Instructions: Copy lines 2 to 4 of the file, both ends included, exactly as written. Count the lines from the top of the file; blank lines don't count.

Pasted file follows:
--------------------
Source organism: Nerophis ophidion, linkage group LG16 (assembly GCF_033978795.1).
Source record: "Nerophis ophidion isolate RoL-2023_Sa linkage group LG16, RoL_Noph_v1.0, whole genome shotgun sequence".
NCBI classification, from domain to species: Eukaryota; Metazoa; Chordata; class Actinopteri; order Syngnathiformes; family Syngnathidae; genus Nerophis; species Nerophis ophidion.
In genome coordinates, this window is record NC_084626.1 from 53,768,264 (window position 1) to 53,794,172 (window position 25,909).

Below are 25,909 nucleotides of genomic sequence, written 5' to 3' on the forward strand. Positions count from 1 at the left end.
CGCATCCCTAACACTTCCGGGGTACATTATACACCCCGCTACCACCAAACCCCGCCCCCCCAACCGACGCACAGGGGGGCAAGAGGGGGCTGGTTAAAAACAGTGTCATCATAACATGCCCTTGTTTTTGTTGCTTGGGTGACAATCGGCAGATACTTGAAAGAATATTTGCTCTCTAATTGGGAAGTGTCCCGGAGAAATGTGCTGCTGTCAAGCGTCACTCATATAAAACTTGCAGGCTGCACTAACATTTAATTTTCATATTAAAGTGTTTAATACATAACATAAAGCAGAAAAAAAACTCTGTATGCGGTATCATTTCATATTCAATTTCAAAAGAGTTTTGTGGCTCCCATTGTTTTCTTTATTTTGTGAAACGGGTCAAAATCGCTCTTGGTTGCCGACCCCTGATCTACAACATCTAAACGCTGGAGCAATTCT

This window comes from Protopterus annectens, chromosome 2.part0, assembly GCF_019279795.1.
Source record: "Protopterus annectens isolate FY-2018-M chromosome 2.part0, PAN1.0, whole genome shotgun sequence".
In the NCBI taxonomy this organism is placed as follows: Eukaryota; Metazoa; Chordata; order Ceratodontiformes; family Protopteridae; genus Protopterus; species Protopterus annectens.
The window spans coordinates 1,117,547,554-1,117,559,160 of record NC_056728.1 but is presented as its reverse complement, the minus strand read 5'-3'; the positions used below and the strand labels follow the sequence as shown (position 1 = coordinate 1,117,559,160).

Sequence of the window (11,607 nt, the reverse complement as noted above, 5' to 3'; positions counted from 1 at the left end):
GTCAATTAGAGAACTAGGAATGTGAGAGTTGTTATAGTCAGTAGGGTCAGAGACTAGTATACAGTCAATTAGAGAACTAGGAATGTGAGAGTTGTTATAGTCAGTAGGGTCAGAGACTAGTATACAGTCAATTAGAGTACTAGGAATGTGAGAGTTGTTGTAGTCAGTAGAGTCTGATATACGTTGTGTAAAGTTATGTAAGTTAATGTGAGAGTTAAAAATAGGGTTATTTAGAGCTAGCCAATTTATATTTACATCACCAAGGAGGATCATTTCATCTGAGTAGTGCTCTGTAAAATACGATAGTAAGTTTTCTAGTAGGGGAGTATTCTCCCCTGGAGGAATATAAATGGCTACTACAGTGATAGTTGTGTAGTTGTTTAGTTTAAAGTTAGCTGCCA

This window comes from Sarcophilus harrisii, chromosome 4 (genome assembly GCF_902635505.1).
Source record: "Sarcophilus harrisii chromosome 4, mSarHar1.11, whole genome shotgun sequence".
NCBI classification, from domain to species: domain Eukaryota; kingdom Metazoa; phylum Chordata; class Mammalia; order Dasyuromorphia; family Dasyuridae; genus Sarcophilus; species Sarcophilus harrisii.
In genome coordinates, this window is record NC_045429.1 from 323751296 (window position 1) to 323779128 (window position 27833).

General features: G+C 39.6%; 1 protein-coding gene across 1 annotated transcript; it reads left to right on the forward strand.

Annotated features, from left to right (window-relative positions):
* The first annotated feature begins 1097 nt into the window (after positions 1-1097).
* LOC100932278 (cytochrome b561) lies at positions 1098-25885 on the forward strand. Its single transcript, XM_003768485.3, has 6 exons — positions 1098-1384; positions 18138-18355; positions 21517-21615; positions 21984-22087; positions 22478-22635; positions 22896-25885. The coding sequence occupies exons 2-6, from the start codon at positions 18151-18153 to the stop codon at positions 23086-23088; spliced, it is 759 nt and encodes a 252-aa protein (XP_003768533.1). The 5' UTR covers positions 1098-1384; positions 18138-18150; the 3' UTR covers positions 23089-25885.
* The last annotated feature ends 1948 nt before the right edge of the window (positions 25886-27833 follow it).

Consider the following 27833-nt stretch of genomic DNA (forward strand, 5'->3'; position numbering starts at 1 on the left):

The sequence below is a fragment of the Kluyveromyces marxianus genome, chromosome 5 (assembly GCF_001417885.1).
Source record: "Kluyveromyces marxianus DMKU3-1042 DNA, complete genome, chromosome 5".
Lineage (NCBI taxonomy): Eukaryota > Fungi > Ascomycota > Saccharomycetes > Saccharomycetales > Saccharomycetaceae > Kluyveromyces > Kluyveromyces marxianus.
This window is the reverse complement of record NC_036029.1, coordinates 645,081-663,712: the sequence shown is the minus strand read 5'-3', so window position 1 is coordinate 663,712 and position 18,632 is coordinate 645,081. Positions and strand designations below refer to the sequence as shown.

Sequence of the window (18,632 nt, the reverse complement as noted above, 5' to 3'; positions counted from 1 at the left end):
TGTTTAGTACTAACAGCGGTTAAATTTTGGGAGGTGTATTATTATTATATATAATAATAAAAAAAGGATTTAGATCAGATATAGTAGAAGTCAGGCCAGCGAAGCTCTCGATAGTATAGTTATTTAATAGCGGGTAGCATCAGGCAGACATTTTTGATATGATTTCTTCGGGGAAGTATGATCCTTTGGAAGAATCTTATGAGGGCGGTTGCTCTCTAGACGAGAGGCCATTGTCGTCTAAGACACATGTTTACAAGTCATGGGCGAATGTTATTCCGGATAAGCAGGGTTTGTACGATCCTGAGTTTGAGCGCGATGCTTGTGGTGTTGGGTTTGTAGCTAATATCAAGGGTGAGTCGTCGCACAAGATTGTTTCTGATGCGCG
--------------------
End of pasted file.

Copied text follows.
Source record: "Nerophis ophidion isolate RoL-2023_Sa linkage group LG16, RoL_Noph_v1.0, whole genome shotgun sequence".
NCBI classification, from domain to species: Eukaryota; Metazoa; Chordata; class Actinopteri; order Syngnathiformes; family Syngnathidae; genus Nerophis; species Nerophis ophidion.
In genome coordinates, this window is record NC_084626.1 from 53,768,264 (window position 1) to 53,794,172 (window position 25,909).